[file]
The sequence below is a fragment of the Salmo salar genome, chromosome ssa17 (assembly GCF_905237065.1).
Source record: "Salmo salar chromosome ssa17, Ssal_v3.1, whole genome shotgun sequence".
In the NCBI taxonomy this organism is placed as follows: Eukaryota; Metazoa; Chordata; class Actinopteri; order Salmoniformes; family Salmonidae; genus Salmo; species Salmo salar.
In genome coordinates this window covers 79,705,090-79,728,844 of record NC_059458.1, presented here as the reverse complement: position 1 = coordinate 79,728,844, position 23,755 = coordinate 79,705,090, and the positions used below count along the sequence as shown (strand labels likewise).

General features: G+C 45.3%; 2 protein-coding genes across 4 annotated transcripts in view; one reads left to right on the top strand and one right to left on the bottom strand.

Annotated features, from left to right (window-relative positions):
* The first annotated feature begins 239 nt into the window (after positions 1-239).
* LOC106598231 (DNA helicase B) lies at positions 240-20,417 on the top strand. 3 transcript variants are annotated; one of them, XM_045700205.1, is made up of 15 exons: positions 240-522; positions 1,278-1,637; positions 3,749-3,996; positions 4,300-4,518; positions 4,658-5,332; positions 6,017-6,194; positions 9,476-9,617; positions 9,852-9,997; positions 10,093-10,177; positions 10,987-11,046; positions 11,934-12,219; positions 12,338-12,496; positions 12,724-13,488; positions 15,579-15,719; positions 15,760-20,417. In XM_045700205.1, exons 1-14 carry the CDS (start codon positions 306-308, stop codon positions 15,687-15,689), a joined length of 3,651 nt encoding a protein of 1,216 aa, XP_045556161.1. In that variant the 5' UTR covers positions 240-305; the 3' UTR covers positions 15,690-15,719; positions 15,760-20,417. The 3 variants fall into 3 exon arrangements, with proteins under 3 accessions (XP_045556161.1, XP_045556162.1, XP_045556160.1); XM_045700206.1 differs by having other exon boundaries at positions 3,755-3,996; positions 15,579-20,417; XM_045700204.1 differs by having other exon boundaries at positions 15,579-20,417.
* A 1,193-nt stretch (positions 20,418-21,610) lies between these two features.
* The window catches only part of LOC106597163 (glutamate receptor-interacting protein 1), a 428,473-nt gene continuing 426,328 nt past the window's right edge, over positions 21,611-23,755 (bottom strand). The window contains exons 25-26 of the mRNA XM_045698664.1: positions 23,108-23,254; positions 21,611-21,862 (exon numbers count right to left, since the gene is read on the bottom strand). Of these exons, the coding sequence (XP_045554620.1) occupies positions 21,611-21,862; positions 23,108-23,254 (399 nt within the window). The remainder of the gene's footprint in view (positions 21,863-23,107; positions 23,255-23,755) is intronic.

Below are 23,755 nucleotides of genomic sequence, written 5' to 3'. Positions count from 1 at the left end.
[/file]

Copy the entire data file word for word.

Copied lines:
The sequence below is a fragment of the Salmo salar genome, chromosome ssa17 (assembly GCF_905237065.1).
Source record: "Salmo salar chromosome ssa17, Ssal_v3.1, whole genome shotgun sequence".
In the NCBI taxonomy this organism is placed as follows: Eukaryota; Metazoa; Chordata; class Actinopteri; order Salmoniformes; family Salmonidae; genus Salmo; species Salmo salar.
In genome coordinates this window covers 79,705,090-79,728,844 of record NC_059458.1, presented here as the reverse complement: position 1 = coordinate 79,728,844, position 23,755 = coordinate 79,705,090, and the positions used below count along the sequence as shown (strand labels likewise).

General features: G+C 45.3%; 2 protein-coding genes across 4 annotated transcripts in view; one reads left to right on the top strand and one right to left on the bottom strand.

Annotated features, from left to right (window-relative positions):
* The first annotated feature begins 239 nt into the window (after positions 1-239).
* LOC106598231 (DNA helicase B) lies at positions 240-20,417 on the top strand. 3 transcript variants are annotated; one of them, XM_045700205.1, is made up of 15 exons: positions 240-522; positions 1,278-1,637; positions 3,749-3,996; positions 4,300-4,518; positions 4,658-5,332; positions 6,017-6,194; positions 9,476-9,617; positions 9,852-9,997; positions 10,093-10,177; positions 10,987-11,046; positions 11,934-12,219; positions 12,338-12,496; positions 12,724-13,488; positions 15,579-15,719; positions 15,760-20,417. In XM_045700205.1, exons 1-14 carry the CDS (start codon positions 306-308, stop codon positions 15,687-15,689), a joined length of 3,651 nt encoding a protein of 1,216 aa, XP_045556161.1. In that variant the 5' UTR covers positions 240-305; the 3' UTR covers positions 15,690-15,719; positions 15,760-20,417. The 3 variants fall into 3 exon arrangements, with proteins under 3 accessions (XP_045556161.1, XP_045556162.1, XP_045556160.1); XM_045700206.1 differs by having other exon boundaries at positions 3,755-3,996; positions 15,579-20,417; XM_045700204.1 differs by having other exon boundaries at positions 15,579-20,417.
* A 1,193-nt stretch (positions 20,418-21,610) lies between these two features.
* The window catches only part of LOC106597163 (glutamate receptor-interacting protein 1), a 428,473-nt gene continuing 426,328 nt past the window's right edge, over positions 21,611-23,755 (bottom strand). The window contains exons 25-26 of the mRNA XM_045698664.1: positions 23,108-23,254; positions 21,611-21,862 (exon numbers count right to left, since the gene is read on the bottom strand). Of these exons, the coding sequence (XP_045554620.1) occupies positions 21,611-21,862; positions 23,108-23,254 (399 nt within the window). The remainder of the gene's footprint in view (positions 21,863-23,107; positions 23,255-23,755) is intronic.

Below are 23,755 nucleotides of genomic sequence, written 5' to 3'. Positions count from 1 at the left end.